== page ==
By Dr. Kellen Kiambati
Today we start a series of articles to articulate how policy makers can leverage the principles of behavioural economics to formulate, implement and influence youth policies. Young people’s behaviour is strongly influenced by what and how they see others conduct themselves. This is termed as social learning and it takes place both subconsciously and consciously. In this process of social learning, the youth social identity takes centre stage and they carefully consider how their comrades would behave in the same situation when making decisions. When they are in situations that value social capital because of strong support networks and mutual trust, they identify play as an extremely important role. The influence of people’s behaviour on social norms which in turn influences yet more people’s behaviour, gives rise to an ever evolving system of shifting social norms among young people. Usually, this happens because most of the young people are always pursuing status that is socially defined and changes through time.
Traditionally, policy actors have tended to ignore where young people’s preferences come from, failing to take into consideration the place of external behaviour and how social norms influence their behaviour. Preferences are not fixed and it is not always that young people are sure of what they want. External factors influence their choices and make it difficult for them to independently know exactly what they prefer. This kind of thinking can probably apply in short term decision making but cannot explain long term sustainable decisions. The assumption commonly taken is that young people will carry out a full rational analysis of all their available options. It is also argued that values are fairly distant influences on behaviour; their impact is mediated and moderated by factors such as worldviews, personal norms, the self‐concept, attitudes, and situational or contextual influences. In most cases, they end up copying the actions of other people. Once in a while, we see young people adjust their behaviour according to the feedback they receive from trusted sources. This explains why it is important to have structured institutions that take care of specific youth needs in as far as youth policy designing is concerned.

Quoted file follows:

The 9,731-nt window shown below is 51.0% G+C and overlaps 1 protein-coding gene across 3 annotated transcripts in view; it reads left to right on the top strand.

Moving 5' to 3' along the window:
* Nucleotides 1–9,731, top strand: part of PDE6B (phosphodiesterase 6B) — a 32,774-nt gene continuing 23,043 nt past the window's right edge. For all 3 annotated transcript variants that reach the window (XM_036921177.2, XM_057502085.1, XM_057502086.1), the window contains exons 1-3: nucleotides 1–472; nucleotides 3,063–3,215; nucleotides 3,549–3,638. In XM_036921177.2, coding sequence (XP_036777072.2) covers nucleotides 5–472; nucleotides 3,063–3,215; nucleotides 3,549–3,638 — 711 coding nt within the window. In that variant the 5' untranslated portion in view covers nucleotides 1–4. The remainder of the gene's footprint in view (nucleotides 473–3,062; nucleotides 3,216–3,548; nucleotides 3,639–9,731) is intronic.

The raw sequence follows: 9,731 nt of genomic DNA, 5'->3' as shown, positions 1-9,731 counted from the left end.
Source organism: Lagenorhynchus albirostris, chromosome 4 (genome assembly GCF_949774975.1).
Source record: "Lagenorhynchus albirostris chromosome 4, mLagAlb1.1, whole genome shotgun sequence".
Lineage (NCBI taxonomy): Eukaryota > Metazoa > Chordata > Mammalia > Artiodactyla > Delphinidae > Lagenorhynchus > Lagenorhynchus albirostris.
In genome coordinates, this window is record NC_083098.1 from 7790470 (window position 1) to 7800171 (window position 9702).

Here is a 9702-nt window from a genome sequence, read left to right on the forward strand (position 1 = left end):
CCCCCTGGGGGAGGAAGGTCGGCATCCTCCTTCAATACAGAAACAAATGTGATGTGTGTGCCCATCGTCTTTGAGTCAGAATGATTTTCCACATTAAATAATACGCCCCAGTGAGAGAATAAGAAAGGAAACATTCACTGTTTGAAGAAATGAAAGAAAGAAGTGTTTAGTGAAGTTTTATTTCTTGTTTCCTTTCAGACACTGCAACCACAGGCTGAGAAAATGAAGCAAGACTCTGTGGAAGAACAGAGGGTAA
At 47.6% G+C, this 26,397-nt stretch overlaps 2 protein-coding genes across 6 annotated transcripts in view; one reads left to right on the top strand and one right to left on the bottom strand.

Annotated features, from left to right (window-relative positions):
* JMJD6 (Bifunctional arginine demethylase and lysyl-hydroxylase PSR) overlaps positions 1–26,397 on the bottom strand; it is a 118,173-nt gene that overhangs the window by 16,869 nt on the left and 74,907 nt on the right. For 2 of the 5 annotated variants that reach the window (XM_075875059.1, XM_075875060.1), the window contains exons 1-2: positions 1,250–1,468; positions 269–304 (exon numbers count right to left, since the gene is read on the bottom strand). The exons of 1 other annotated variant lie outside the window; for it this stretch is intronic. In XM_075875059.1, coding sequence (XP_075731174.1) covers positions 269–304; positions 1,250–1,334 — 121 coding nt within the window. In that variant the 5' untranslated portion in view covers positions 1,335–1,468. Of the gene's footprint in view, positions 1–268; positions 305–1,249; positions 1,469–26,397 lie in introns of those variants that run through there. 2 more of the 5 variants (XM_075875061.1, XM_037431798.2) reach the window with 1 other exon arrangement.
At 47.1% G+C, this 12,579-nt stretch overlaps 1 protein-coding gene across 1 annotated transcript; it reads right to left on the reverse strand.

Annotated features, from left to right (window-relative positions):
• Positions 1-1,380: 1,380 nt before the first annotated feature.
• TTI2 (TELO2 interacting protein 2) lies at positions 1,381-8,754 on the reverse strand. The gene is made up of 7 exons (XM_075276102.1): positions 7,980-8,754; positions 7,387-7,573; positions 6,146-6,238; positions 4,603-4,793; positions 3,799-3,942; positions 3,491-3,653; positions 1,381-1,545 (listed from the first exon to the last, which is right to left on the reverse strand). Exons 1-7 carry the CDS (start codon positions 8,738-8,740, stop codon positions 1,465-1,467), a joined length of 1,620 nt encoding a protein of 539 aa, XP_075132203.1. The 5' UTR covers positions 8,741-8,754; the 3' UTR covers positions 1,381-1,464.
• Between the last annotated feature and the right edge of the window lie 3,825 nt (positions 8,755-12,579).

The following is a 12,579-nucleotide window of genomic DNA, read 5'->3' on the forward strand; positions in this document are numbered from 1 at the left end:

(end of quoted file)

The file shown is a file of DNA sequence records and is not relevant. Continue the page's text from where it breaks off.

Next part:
Research has shown that through social learning and social proof, people observe and copy what others do – especially in ambiguous situations. Young people social identity comes from those groups with whom they associate and they tend to show strong bias in favour of insider group members even if they were formed arbitrarily. They show preference for members of their group over other people. The key influencers in this behaviour formation are the people in authority with legitimate power and those they like.
What does this mean for policy-makers? Policy makers should consider social learning and identities when formulating policies. Those policies that fail to do so will more often be responding to immediate effects ignoring the long term ones. Policies makers should focus on changing social norms if they expect to see lasting positive behaviour change after a policy cycle. They should examine and view youth preferences as fixed in the short term and not sustainable long term solutions. As soon as policy makers have identified the particular youth behaviour they are trying to change, they can evaluate the role that social norms play in influencing this behaviour. If other people’s behaviour plays an important role, this should be leveraged as a matter of priority.